‘It is not about how much money you make, how much money you keep but how hard it works for you, and how many generations you keep it for.’-Robert Kiyosaki much money you keep,]
Financial wellness is the ability to manage short-term finances while also saving for long term goals. Signs of financial wellness may include among others:
- Being able to pay monthly mortgage
- Affording to maintain a good standard
- Confident in ability to afford health-care related payments
Financial objectives are rarely achieved without foregoing or sacrificing current consumption (spending on goods and services). This restraint is accomplished by putting money into savings for use in achieving future goals. By saving, you are much more likely to have funds available for future consumption. Effective financial management separates the haves from the have-nots. The haves are those people who learn to live on less than they earn and are the savers and investors of the society. The have-nots are the spenders who live from pay-check to pay-check, usually with high consumer debt.
This article seeks to address concerns with saving and investment planning, one of the key pillars in financial planning. Discussed will be the fundamentals of establishing goals and objectives, investment portfolio and investment portfolio attributes. The objectives may include safety and security of the funds invested (principal amount), profitability (through interest, dividend and capital appreciation) and liquidity (convertibility into cash as and when required). These objectives are universal in character as every investor will like to have a fair balance of these three financial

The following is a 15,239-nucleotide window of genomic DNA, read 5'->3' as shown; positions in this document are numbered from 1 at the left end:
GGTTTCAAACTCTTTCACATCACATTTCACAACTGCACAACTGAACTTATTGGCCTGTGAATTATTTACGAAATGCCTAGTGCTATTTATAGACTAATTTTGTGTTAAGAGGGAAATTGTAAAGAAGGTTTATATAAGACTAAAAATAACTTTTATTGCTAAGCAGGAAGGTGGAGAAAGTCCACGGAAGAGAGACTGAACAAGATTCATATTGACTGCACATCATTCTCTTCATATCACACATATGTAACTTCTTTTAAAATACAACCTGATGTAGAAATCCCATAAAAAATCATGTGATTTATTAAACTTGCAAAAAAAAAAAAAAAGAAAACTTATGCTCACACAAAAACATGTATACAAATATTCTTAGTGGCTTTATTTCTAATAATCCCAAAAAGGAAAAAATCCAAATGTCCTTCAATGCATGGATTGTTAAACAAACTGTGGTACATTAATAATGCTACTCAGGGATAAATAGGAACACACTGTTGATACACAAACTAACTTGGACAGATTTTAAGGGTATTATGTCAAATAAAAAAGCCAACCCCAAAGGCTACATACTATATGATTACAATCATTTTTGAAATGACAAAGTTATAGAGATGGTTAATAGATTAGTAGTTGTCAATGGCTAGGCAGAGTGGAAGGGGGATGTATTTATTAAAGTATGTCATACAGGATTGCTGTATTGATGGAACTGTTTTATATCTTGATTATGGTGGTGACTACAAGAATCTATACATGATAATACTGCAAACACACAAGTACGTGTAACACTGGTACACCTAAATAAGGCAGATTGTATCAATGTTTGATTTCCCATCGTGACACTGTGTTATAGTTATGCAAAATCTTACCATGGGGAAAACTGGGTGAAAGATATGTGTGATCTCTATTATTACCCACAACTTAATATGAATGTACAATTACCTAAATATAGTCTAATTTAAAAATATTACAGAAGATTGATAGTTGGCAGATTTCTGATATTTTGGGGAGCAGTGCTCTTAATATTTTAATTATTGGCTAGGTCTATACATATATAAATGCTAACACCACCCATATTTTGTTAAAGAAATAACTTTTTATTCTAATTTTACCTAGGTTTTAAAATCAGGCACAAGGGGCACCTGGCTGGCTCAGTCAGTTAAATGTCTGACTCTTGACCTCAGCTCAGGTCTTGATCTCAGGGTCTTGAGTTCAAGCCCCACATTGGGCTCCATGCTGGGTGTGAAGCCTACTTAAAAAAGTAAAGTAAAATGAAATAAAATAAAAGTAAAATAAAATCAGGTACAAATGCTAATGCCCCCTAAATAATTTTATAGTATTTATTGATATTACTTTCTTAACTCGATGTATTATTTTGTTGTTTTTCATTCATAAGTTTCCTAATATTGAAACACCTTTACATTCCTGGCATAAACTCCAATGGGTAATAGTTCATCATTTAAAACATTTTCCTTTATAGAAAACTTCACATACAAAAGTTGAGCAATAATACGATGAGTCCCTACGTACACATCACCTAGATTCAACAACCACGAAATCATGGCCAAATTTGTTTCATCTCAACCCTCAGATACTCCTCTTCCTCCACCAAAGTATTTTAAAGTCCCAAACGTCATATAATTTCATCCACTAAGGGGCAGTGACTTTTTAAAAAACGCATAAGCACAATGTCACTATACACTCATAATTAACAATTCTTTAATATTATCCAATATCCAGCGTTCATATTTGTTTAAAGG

objectives. Determining your objectives means that you must have a good understanding of your short-term, medium-term and long-term investment objectives. This is where a risk analysis must be completed in order to see your willingness or ability to take risk. You should consider one important thing and that is your income. It is important to note that your income and your ability to earn income are your biggest assets when it comes to accumulating wealth so protect it by taking out income protection insurance.
An investment portfolio is a set of financial assets owned by an investor that may include bonds, stocks, currencies, cash and cash equivalents, and commodities. Further, it refers to a group of investments that you can use in order to earn a profit while making sure that capital or assets are reserved.
Components of a Portfolio
The assets that are included in a portfolio are called asset classes. The investor or financial advisor needs to make sure that there is a good mix of assets in order that balance is maintained, which helps foster capital growth with limited or controlled risk. A portfolio may contain the following:
Stocks are the most common component of an investment portfolio. They refer to a portion or share of a company. It means that the owner of the stocks is a part owner of the company. The size of the ownership stake depends on the number of shares he owns.
They are a source of income because as a company makes profits, it shares a portion of the profits through dividends to its stockholders. Also, as shares are bought, they can also be sold at a higher price, depending on the performance of the company.
When you buy bonds, you are loaning money to the bond issuer, such as the government, a company, or an agency. A bond comes with a maturity date, which means the date the principal amount used to buy the bond is to be returned with interest. Compared to stocks, bonds don’t pose as much risk, but offer lower potential rewards.
Alternative investments can also be included in an investment portfolio. They may be assets whose value can grow and multiply, such as gold, oil, and real estate. Alternative investments are commonly less widely traded than traditional investments such as stocks and bonds.